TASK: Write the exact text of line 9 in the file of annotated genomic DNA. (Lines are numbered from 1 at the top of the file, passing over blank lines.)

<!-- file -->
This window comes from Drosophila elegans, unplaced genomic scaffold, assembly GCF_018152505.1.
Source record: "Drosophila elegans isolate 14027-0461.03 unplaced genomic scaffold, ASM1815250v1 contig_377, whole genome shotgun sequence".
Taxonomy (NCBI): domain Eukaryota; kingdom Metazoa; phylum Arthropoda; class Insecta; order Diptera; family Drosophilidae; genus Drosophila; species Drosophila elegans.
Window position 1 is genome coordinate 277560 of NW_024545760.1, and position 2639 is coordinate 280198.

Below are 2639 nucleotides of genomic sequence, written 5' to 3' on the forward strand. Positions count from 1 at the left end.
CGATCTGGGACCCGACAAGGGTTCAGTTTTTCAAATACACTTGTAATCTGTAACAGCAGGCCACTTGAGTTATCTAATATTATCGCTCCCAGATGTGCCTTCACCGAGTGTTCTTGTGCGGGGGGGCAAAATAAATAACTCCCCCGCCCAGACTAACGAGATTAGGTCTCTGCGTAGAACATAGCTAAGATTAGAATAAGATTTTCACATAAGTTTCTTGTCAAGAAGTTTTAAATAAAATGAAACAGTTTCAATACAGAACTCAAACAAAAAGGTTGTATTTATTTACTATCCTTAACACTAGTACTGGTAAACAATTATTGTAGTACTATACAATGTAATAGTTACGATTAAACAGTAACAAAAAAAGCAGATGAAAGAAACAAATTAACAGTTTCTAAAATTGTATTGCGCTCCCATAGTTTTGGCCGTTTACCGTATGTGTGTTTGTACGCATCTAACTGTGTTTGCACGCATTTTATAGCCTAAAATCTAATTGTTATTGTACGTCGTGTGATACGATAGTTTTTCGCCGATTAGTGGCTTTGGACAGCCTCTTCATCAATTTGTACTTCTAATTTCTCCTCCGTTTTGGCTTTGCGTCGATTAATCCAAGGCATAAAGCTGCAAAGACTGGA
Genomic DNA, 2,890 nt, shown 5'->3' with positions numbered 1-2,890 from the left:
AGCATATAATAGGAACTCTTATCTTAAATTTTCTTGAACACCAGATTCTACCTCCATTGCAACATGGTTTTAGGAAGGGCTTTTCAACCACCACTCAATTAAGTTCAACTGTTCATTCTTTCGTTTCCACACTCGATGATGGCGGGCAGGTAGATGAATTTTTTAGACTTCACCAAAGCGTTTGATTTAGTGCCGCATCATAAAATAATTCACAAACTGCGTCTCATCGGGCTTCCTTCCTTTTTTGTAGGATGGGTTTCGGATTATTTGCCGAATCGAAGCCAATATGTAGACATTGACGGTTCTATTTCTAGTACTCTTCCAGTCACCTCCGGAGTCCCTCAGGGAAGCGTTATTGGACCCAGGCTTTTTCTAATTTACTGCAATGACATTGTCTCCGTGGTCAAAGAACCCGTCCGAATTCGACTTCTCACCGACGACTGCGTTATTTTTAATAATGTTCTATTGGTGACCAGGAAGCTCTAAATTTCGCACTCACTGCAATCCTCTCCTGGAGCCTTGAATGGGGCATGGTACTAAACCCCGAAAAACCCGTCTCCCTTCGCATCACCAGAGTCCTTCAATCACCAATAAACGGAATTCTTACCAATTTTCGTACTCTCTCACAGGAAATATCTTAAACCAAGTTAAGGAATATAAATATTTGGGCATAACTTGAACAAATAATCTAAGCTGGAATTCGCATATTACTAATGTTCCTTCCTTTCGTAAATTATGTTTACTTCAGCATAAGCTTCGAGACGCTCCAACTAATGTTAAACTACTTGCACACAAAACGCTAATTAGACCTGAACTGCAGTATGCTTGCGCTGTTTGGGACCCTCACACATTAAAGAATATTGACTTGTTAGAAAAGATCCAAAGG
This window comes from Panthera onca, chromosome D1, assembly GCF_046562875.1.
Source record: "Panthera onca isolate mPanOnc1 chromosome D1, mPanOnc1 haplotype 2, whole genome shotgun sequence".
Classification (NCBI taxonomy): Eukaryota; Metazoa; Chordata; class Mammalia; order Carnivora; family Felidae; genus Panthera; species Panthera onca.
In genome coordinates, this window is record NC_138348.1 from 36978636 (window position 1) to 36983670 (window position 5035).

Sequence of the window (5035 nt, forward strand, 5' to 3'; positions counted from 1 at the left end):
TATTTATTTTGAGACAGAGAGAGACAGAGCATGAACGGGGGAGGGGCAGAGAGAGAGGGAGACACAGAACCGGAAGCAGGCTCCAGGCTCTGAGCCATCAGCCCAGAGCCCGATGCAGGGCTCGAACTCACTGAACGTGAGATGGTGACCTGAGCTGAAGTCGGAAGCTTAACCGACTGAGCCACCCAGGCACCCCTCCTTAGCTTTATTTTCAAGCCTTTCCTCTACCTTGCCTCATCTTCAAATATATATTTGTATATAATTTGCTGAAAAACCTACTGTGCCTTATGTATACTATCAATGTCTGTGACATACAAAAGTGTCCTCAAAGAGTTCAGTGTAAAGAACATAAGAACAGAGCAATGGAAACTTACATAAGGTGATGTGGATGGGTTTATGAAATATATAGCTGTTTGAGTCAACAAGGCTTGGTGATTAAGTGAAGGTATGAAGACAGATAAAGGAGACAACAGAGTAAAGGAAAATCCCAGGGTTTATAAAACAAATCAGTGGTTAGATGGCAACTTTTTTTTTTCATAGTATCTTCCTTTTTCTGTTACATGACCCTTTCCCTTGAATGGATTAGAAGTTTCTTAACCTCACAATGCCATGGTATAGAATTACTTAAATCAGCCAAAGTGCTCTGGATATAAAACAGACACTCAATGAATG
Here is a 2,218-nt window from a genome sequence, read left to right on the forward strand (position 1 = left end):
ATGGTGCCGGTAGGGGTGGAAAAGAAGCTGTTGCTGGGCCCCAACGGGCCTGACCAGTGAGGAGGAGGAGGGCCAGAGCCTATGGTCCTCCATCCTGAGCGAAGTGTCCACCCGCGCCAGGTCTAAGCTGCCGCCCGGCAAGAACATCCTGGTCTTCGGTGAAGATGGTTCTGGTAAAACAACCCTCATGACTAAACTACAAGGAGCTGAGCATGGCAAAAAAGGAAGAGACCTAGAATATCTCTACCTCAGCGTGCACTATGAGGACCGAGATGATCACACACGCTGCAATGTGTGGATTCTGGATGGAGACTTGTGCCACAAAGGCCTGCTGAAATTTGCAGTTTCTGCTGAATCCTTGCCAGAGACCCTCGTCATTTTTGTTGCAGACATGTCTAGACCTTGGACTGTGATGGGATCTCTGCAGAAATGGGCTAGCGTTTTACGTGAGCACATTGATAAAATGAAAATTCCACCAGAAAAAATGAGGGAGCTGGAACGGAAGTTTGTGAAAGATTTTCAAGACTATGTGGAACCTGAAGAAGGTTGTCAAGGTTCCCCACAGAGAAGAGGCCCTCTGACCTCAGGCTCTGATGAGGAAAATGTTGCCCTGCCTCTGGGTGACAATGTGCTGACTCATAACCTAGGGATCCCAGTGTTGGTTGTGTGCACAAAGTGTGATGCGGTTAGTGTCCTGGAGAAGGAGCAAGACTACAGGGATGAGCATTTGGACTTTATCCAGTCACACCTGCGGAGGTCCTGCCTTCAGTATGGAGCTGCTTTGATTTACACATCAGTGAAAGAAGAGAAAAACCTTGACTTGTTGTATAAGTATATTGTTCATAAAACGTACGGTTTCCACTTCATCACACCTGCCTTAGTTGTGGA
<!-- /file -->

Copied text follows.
This window comes from Panthera onca, chromosome D1, assembly GCF_046562875.1.